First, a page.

Jean Carnahan grew up in a working class neighborhood in Washington, D.C., where her father was a plumber and her mother a hairdresser. Determined to get a college education, Jean worked summers and during the school year while attending George Washington University.
Dreams Come True
In 1955, her dreams came true, when she earned a degree in Business and Public Administration, making her the first in her family to graduate from high school and college. In 1954, she married her high school sweetheart, Mel Carnahan, who would later become a country lawyer practicing in Rolla, Missouri, a small Ozark community. The couple raised four children on a farm near Rolla where she worked in political, civic, church, and scouting activities.
A Political Team
Jean and Mel worked side by side during his forty years of public service, winning seventeen successful political campaigns. When he became Governor of Missouri in 1992, having previously served as a legislator, State Treasurer and Lt. Governor, Jean took on the role of Missouri's First Lady. From 1993 to 2000, as her husband led the state, she worked to improve the lives of Missouri's children and to bring a new warmth and hospitality to the Governor's Mansion. She was an advocate for on-site day care centers for working families, for childhood immunization, and for abuse centers, the arts, and Habitat for Humanity.
Writer and Speaker
She is the author of six books. One written when she was First Lady of Missouri is entitled If Walls Could Talk -- a 440-page history of the state's first families. Her autobiography entitled Don't Let the Fire Go Out, highlights her service in the U.S. Senate. A speech on "Women of Achievement" was selected for national publication in Vital Speeches of the Day. Her most recent book, a collection of inspirational essays entitled The Tide Always Comes Back, was released in November 2009. Her first humorous publication, A Little Help from My Friends was released in March, 2012.
In the US Senate
In 2000, her husband, Gov. Mel Carnahan, was campaigning for the U.S. Senate when he, their son Randy, and campaign adviser were killed in an airplane crash just three weeks before the election. On Election Day, Missouri voters elected Governor Carnahan posthumously by a 48,000-vote margin over Sen. John Ashcroft. When Jean agreed to take her husband's place in Washington, the appointment made her the first woman in Missouri history to serve in the U.S. Senate.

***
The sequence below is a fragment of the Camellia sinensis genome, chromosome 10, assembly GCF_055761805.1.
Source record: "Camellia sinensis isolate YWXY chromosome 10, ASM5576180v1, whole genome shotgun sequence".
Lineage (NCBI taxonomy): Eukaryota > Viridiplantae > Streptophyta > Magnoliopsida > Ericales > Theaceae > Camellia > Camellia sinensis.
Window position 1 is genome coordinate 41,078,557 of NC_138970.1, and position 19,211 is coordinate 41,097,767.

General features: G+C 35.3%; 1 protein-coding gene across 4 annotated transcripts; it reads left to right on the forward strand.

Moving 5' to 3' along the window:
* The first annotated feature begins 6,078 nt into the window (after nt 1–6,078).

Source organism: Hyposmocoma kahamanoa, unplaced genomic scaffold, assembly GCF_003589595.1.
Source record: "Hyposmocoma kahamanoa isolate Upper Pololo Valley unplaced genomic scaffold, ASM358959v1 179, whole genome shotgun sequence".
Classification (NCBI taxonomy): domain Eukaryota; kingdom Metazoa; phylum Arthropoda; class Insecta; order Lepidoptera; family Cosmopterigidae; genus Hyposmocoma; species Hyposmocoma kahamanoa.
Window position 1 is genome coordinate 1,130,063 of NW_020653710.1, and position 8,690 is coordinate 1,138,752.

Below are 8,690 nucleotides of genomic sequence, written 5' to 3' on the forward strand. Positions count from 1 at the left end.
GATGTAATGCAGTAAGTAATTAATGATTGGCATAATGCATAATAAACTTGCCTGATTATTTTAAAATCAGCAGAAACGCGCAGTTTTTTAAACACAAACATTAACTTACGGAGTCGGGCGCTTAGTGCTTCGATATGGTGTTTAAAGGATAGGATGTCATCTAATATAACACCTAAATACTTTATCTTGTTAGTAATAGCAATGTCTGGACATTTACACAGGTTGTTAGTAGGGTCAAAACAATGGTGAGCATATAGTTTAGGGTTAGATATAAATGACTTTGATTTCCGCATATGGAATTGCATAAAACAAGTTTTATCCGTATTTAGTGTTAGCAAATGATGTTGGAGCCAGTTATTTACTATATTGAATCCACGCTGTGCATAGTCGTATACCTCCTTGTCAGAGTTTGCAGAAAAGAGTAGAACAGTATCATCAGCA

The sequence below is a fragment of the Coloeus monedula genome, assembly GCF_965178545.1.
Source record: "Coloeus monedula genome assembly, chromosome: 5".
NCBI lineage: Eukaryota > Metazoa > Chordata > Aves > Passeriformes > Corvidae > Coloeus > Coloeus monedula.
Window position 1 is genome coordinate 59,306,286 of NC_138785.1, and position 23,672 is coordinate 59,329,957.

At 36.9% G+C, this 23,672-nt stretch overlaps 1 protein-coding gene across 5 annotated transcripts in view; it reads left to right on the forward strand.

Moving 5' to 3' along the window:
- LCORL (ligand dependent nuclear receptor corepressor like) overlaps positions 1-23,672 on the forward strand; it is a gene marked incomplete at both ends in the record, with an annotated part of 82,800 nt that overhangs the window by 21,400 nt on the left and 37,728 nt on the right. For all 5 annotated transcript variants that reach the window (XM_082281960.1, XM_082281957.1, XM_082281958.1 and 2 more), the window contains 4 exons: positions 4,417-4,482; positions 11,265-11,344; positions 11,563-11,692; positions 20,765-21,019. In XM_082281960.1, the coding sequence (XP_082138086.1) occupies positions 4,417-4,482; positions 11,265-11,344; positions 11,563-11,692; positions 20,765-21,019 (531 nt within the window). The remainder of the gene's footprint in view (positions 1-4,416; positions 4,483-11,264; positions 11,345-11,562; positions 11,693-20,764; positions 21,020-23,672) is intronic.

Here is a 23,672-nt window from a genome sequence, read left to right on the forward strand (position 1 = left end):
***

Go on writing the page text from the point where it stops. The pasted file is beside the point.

During her two years in Washington, she was a leading advocate for working families. The Senate voted to include her first bill the, "Quality Classrooms Act," in the "Leave No Child Behind" law. Following the Enron scandal, she introduced the "Informed Investors Act," which passed into law, requiring corporations to make swift, electronic reporting of insider trading. She also secured an extension of health care benefits for returning reservists and National Guard personnel.
She served on the Commerce Committee, the Governmental Affairs Committee, the Special Committee on Aging, and the Small Business Committee. She was the fifth woman to ever serve on the Armed Services Committee.
Sen. Carnahan was a member of the first Congressional delegation to Afghanistan after 9-11 and conferred with heads of state in Turkey, Uzbekistan, Tajikistan, Pakistan, Afghanistan, and Oman.
In 2004, she was the National Democratic Institute's representative at the national women's political conference in Pristina, Kosovo, where she delivered the keynote address. She is the co-founder of the political blog, firedupmissouri.com.
Watching the next generation of Carnahans run for public office, Jean jokes that the family's political nature may come from "a genetic defect." In 2004, her son, Russ, was elected to the Third U.S. Congressional District seat vacated by Richard Gephardt and her daughter, Robin, was elected Missouri Secretary of State that same year and both were reelected in 2008. Robin was the Democratic nominee for the U.S. Senate in 2010. Like her other children, Tom, is an attorney. He is the 2012 president of the American Wind Energy Association.
Since leaving the Senate, Jean resides in St. Louis, where she is a writer, speaker, political activist...and indulgent grandmother of six.
(Revised March 2012)